- The absorbtion of infrared radiation by the atmousphere and the surface;
- The emission of infrared radiation by the atmousphere and the surface;
- The rates of latent heat and convectional transfers; and
- The avaliablility of water for evaporation.
Of great importance in the above is clearly the atmousphere, which without our planet would be minus a few hundred degrees. Clearly the warming effects which we so often associate with negativity are vital for sustaining life on Earth. It is worth mentioning here some of the processes that go into this fine balance of temperature with reference to the troposphere because this is where the processes that happen on Earth are at a fine balance.
Carbon dioxide absorbs infrared radiation as the carbon-oxygen bonds have the ability to vibrate at increased energy levels and subsequently re-emit. But the carbon in the atmousphere is in a fine balance of its own. As I have told you before, carbon permiates through all life stored in carbonate rocks, emitted through volcanic eruptions, absorbed and emitted by living things, dissolved and degassed in the ocean and deposited and buried. All of these places are resovioirs where carbon are storred – which of course are contributed to by anthopogenic sources but I don’t want to get into this now. The point is this – everything is in a rough balance. When you put more carbon in, it has to go somewhere – in my studies they used the analogy of a tank of water with a leak in the bottom. When you put more water into the tank the flow out the bottom increases. In a simplified way, this is the same. When you increase an element of the carbon cycle you alter the composition of the carbon cycle and thus you alter the temperature of Earth. But hold on.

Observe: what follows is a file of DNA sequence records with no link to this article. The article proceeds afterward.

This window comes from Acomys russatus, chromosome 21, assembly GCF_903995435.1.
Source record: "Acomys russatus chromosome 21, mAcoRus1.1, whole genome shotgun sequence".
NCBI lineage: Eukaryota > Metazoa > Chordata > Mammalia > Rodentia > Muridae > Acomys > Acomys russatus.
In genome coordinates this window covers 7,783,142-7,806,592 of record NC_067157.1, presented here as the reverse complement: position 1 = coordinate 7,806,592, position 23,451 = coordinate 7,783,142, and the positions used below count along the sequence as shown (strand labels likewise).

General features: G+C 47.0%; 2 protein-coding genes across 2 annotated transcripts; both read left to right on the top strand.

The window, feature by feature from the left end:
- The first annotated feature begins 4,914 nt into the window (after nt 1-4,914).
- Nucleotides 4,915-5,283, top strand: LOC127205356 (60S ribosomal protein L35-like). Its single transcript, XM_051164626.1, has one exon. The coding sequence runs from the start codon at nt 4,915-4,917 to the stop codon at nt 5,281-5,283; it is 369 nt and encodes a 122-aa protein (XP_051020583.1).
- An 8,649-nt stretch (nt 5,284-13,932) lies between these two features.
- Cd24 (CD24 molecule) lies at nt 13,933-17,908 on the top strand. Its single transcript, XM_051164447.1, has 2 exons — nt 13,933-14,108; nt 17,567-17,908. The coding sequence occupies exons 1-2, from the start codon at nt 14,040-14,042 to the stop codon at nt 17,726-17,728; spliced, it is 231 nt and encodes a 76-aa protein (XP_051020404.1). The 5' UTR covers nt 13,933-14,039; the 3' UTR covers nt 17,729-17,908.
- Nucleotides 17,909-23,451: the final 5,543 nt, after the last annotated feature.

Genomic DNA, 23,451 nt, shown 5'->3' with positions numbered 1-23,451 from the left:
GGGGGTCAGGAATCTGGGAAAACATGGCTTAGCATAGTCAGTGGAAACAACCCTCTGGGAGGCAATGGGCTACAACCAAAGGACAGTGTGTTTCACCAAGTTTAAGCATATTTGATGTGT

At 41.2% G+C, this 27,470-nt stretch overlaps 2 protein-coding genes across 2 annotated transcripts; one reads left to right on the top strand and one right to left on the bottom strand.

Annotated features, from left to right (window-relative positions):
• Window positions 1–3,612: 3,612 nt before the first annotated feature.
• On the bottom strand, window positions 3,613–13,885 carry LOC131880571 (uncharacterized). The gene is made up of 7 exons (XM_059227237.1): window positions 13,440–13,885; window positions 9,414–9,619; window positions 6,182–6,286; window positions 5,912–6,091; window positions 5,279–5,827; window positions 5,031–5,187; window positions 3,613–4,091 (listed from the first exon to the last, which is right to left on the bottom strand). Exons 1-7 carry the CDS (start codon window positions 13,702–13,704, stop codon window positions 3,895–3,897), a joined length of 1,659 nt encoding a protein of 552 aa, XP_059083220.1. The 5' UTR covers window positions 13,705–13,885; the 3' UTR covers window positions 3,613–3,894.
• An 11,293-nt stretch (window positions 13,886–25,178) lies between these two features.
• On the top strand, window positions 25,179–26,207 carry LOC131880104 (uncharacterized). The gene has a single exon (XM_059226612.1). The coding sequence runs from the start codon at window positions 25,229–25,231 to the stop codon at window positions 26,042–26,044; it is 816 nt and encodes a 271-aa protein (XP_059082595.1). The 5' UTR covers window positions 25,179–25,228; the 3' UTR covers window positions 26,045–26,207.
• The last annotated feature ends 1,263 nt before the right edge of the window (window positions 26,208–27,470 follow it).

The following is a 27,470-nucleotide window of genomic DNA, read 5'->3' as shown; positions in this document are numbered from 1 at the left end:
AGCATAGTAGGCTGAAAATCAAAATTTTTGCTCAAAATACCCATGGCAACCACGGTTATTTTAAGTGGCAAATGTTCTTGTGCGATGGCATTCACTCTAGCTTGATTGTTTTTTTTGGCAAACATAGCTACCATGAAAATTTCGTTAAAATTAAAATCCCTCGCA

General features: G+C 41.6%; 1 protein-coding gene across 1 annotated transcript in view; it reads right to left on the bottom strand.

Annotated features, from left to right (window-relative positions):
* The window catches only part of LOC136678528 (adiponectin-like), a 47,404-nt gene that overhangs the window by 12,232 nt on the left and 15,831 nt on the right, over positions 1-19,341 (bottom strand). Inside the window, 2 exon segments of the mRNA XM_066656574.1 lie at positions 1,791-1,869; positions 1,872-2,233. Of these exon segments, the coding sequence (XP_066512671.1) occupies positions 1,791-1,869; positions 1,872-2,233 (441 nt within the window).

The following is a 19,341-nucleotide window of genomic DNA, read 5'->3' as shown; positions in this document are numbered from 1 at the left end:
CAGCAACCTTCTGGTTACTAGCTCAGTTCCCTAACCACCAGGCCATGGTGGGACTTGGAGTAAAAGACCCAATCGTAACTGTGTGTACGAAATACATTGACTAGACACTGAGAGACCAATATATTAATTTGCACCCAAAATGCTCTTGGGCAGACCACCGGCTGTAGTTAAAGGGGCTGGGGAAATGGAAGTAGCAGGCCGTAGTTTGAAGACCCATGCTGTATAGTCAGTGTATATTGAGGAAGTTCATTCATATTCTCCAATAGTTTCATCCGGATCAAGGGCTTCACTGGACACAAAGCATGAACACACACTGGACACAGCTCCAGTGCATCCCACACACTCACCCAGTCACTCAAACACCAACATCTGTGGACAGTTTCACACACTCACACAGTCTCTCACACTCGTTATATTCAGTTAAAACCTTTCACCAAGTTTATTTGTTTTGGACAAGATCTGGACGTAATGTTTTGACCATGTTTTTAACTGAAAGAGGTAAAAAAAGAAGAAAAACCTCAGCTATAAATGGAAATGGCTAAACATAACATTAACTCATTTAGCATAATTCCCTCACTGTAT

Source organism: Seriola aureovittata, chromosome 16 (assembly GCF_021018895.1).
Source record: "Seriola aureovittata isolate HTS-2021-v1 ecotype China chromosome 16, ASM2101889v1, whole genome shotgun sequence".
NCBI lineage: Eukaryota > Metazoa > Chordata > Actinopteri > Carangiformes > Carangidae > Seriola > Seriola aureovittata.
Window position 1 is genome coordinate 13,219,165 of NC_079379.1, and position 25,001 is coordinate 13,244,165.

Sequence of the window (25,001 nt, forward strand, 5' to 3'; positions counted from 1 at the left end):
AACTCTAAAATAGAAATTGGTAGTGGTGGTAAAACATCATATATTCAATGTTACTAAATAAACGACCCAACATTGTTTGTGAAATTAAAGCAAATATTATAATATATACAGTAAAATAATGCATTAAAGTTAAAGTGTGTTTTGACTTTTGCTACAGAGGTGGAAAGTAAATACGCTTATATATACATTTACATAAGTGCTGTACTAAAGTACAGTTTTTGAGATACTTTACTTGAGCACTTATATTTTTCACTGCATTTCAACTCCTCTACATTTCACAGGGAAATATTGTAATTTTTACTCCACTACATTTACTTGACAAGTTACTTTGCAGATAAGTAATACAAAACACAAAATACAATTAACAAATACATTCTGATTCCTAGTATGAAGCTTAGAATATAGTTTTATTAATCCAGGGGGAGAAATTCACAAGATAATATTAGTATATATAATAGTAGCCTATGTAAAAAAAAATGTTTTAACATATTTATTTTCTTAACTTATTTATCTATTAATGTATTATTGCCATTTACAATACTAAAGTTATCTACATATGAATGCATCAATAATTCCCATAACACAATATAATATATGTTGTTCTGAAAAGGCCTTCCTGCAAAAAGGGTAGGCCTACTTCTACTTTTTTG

There is the water cycle too – in much the same manner if one were able to increase an element of the watercycle, say for example by increased evaporation then there would be a greater water vapour content in the air which would in turn increase the global mean surface temperature (GMST). Note here that water is a greenhouse gas, but absorbs infrared radiation by, in simple terms, an increased rotational motion. The questioning amoung you may have thought what could cause the increased evaporation? This is where our water cycle, our carbon cycle, our stratosphere and our troposphere all unify into one.